Oct 09, 2019 rated it it was ok  ·  review of another edition
A simple, easy read; ostensibly a post-Brexit dystopia, touching on job automation, universal credit, disenfranchisement and radicalisation, without discussing any of them in any detail, and throughout Hill is seeming to reach towards the ambitions of other, better books rather than writing something of his own.

Interesting opening section, dealing in a sympathetic portrait of an ordinary man and what leads him to terrible acts - though the surreal aspects seem like pretensions towards the works
A.K. Alliss
Apr 25, 2019 rated it it was amazing
I received an advanced reader copy of this novel and this review is of my own choosing

Hill intrigues again with his original brand of Brit-Cyberpunk. I do hesitate to throw this in the Cyberpunk barrel because all of his works strike from their own source rather than be derivative of anything currently or previously written.

With a story that begins straight forward enough, Hill quickly pulls an impressive literary sleight of hand to quickly move things off kilter. Commencing with a man, working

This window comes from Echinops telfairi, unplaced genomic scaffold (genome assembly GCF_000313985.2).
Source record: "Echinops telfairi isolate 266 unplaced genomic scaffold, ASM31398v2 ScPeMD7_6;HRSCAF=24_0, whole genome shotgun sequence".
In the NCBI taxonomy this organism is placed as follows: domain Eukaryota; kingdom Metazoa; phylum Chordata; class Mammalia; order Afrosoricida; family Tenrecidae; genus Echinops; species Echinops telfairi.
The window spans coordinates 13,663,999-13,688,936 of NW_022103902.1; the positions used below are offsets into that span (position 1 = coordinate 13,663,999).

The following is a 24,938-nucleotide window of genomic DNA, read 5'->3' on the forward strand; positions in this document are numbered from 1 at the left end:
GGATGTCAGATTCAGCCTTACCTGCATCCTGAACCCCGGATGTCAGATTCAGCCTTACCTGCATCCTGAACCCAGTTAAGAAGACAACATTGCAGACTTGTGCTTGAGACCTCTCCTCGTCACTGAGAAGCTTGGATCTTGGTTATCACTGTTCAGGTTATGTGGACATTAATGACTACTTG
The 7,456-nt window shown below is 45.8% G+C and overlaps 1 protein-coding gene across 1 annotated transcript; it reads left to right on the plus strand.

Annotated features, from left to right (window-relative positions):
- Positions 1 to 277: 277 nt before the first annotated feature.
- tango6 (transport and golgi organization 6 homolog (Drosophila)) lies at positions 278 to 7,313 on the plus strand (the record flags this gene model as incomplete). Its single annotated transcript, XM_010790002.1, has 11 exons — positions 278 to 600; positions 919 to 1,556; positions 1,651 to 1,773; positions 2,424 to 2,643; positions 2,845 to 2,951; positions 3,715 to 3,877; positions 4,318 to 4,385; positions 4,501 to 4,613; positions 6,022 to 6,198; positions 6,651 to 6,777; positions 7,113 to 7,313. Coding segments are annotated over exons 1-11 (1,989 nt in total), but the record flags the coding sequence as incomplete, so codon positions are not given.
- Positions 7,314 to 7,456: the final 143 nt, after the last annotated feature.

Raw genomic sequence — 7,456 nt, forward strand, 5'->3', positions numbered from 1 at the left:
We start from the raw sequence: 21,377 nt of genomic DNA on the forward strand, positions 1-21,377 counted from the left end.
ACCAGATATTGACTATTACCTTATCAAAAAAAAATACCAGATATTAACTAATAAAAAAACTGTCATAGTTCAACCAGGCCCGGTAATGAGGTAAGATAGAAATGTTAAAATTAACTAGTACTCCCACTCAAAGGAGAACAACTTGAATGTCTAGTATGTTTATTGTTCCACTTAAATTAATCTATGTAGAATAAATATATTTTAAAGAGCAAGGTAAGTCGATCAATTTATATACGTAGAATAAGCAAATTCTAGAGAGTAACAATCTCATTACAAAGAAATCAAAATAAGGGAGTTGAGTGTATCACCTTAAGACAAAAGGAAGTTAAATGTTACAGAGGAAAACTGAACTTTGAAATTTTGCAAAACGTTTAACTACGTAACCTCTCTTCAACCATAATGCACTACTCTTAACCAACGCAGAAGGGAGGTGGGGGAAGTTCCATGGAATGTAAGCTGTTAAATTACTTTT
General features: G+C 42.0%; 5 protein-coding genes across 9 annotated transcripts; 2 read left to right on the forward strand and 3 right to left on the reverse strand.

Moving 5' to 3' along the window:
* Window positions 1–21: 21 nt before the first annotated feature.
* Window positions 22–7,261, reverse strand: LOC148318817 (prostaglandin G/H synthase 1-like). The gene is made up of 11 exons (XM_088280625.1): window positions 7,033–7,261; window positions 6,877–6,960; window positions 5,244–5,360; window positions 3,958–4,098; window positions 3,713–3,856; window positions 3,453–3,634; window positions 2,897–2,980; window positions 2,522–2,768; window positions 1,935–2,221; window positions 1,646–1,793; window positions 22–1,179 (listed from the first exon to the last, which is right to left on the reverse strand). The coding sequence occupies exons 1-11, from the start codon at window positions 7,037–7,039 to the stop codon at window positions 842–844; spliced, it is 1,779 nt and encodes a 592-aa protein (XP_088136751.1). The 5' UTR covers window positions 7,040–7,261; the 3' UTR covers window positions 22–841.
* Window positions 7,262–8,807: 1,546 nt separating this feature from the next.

Rhiannon Mills
May 01, 2019 rated it really liked it
The picture of the near future M.T. Hill paints in Zero Bomb is most certainly a worrying one. Even more troublesome than the automation and technology mentioned in the blurb (above) is the notion that this future laid out in broad strokes could nearly become a reality. It’s absolute brilliance and I loved it.

I did find characterization to be slightly less than I would have liked. Remi, as a father, is fully fleshed out, but I didn’t get to see much of him outside of fatherhood and I think a lit
Trash Panzer
Apr 13, 2019 rated it it was amazing
This book left me with a lot to think about. I'm sure I'll be rereading it in a year or so, with fresh eyes, as history and technology move onward. There's a transition from one narrative to another (related) one halfway through the book that was somewhat jarring, but that feels like it was meant to be. It's weird because I almost feel more could have been done with this mechanic, but I'm not sure what I would have added or done differently. Hill's descriptions of life are as bleak and downtrodd ...more
Stephanie A.
Jul 20, 2020 rated it did not like it  ·  review of another edition
Literally have no idea what I just read. I could not tell you the actual plot. The prose was stilted and had me nodding off a lot. I ended up having to skim just to get through it. It was just boring. I hated Remi. I didn’t care about any characters. They were all just bland and nothing. I really have nothing to say about this book. It’s told in five different parts. Two of them being character povs, then three chapters of the fictional book mentioned, a one-sided correspondence and then a final ...more